Search Images Maps Play YouTube News Gmail Drive More »
Sign in
Screen reader users: click this link for accessible mode. Accessible mode has the same essential features but works better with your reader.

Patents

  1. Advanced Patent Search
Publication numberUS6188722 B1
Publication typeGrant
Application numberUS 09/069,521
Publication dateFeb 13, 2001
Filing dateApr 29, 1998
Priority dateApr 29, 1998
Fee statusPaid
Publication number069521, 09069521, US 6188722 B1, US 6188722B1, US-B1-6188722, US6188722 B1, US6188722B1
InventorsEdgar Velez, Ian Dublin, Richard Buz, Sisay Yirga
Original AssigneeNortel Networks Limited
Export CitationBiBTeX, EndNote, RefMan
External Links: USPTO, USPTO Assignment, Espacenet
Sequential blind convergence process in an adaptive decision feedback equalizer
US 6188722 B1
Abstract
A blind convergence process for an adaptive decision feedback equalizer having an quadrature amplitude modulation (QAM) slicer, a forward filter defined by a plurality of forward tap coefficients and a feedback filter defined by a plurality of feedback tap coefficients. The blind convergence process includes the step of initializing the forward tap coefficients of the forward filter and the feedback tap coefficients of the feedback filters with predetermined values. The QAM slicer operates in two modes: a clustering mode and a decision directed mode. The clustering mode includes the step of updating only the forward tap coefficients of the forward filter for a prescribed start-up QAM index (such a 4 QAM). The decision directed mode is predefined for set of QAM indexes having values n1, n2, . . . nm, and includes: updating the forward tap coefficients of the forward filter for a QAM index ni selected from the predefined set of QAM indexes, and updating the feedback tap coefficients of the feedback filter for the QAM index ni selected from the predefined set of QAM indexes. The decision directed processing steps are repeating the next QAM index ni+1 of the predefined set of QAM indexes until the equalizer has converged to its highest available QAM index or until the equalizer has converged to the highest operable QAM index (constellation). The QAM index set can be {4,16,64,256}.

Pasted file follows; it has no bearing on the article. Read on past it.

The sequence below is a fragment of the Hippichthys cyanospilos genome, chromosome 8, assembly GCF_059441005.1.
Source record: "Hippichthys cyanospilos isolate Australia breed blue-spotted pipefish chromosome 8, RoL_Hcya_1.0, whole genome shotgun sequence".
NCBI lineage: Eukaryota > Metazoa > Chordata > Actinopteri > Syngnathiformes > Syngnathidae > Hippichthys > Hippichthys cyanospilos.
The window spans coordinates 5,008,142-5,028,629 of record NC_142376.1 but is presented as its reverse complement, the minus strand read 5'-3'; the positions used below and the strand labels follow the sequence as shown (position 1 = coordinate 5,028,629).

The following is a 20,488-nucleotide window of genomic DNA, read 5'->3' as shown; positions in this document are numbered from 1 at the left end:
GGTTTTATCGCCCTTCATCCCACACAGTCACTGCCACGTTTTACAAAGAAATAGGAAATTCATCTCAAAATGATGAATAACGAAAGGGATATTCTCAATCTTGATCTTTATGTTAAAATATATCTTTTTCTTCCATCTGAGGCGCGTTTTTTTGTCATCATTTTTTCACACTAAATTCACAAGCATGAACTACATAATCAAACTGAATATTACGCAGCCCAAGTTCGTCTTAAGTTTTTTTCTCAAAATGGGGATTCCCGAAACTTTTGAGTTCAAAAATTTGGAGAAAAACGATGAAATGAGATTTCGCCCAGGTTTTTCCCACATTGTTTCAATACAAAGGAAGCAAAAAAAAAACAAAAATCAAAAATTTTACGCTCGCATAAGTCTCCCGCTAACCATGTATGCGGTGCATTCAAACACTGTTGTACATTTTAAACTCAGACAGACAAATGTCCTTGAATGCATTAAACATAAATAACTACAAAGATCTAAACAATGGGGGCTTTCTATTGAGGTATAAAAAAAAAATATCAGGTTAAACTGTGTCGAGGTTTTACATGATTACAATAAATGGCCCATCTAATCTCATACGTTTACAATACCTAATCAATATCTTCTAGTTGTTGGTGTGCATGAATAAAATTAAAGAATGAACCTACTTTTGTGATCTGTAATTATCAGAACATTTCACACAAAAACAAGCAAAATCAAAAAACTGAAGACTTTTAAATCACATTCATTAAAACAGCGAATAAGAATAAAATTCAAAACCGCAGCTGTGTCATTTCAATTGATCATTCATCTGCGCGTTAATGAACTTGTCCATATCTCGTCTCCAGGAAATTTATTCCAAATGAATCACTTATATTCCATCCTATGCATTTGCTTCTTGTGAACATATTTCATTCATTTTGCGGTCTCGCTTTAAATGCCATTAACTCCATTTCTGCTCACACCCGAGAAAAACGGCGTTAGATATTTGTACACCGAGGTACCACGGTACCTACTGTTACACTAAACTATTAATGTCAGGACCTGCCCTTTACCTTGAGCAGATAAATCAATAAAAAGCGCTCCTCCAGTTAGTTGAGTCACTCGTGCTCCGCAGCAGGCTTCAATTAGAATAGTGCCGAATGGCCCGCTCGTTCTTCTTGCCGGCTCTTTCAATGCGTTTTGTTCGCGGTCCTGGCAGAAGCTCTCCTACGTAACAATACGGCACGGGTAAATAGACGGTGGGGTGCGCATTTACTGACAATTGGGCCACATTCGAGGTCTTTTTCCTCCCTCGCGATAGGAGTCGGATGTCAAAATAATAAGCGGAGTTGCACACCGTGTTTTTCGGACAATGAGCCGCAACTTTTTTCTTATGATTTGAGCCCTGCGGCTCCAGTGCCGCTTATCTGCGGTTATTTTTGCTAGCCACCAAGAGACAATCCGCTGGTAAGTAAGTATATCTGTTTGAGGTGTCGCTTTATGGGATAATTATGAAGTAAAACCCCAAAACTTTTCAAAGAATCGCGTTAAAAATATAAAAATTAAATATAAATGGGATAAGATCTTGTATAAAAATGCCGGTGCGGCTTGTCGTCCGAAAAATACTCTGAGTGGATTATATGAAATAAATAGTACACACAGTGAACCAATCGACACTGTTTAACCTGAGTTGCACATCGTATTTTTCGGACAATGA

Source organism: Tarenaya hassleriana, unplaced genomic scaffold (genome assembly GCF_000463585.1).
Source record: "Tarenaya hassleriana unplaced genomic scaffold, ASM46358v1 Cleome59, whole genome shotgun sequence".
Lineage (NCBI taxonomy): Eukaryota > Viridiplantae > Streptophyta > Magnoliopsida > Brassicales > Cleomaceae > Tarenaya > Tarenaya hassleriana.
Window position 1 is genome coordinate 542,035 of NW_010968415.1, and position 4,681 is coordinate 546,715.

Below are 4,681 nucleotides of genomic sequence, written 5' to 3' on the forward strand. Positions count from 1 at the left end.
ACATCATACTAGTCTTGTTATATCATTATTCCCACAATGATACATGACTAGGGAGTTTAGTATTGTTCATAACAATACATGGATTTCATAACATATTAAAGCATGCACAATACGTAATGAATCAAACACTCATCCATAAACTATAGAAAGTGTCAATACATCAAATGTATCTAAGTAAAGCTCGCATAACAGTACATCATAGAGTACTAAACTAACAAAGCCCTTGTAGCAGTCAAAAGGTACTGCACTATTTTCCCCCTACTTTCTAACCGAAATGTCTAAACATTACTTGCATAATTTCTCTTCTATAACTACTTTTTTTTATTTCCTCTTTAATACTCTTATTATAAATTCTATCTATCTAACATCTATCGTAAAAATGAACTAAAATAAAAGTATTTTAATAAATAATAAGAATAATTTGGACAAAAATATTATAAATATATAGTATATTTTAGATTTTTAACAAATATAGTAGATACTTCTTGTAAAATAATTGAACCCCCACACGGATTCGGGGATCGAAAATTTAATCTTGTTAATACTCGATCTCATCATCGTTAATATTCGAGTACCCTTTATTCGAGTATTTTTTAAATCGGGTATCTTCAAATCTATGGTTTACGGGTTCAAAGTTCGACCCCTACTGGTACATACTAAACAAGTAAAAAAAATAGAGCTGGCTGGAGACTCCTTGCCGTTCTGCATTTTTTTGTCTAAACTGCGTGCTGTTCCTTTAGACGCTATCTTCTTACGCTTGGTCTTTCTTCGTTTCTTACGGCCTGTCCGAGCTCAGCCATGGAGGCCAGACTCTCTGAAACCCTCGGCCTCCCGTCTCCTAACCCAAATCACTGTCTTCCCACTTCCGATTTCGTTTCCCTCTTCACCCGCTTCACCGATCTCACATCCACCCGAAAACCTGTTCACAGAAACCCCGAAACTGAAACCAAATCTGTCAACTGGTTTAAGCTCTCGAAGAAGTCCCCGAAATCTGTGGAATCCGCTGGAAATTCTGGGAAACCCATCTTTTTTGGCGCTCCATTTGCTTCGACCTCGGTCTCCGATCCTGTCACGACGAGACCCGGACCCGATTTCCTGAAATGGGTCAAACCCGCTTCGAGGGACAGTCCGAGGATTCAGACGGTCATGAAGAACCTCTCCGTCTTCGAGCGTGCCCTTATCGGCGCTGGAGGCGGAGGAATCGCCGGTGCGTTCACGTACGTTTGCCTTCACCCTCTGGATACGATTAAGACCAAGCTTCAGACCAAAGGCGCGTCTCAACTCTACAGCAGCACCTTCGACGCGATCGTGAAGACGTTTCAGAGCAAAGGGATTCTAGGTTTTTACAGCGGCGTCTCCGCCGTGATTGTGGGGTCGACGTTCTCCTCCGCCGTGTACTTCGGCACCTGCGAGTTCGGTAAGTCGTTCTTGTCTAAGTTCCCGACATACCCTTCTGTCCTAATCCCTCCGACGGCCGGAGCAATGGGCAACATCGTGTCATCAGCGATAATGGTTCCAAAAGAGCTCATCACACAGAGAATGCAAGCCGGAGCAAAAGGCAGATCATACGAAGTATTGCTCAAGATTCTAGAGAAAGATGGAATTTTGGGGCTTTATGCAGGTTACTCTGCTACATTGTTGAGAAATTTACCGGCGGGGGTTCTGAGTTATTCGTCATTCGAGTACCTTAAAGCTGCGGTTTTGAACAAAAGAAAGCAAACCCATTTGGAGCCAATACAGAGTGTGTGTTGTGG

Images(6)
Previous page
Next page
Claims(29)
What is claimed is:
1. A blind convergence process for an adaptive decision feedback equalizer having a quadrature amplitude modulation (QAM) slicer, a forward filter defined by a plurality of forward tap coefficients and a feedback filter defined by a plurality of feedback tap coefficients, said blind convergence process comprising the steps of:
(a) performing a clustering process comprising:
(a1) updating the forward tap coefficients of the forward filter;
(b) performing a decision directed process for a predefined set of QAM indexes having values n1, n2, . . . , nm, comprising:
(b1) updating the forward tap coefficients of the forward filter for a QAM index ni selected from the predefined set of QAM indexes, and
(b2) updating the feedback tap coefficients of the feedback filter for the QAM index ni selected from the predefined set of QAM indexes;
(c) determining if the equalizer has converged, and
(d) repeating steps (b1), (b2) and (c) for a next QAM index ni+1 of the predefined set of QAM indexes until the equalizer has converged to the highest operable QAM index.
2. The process of claim 1, wherein the step (a1) of the clustering process is performed using an estimated error.
3. The process of claim 2, wherein the estimated error is defined as:
e e =Y−k(sgn(Y))=Y−(kjk)=Y−k(1j1),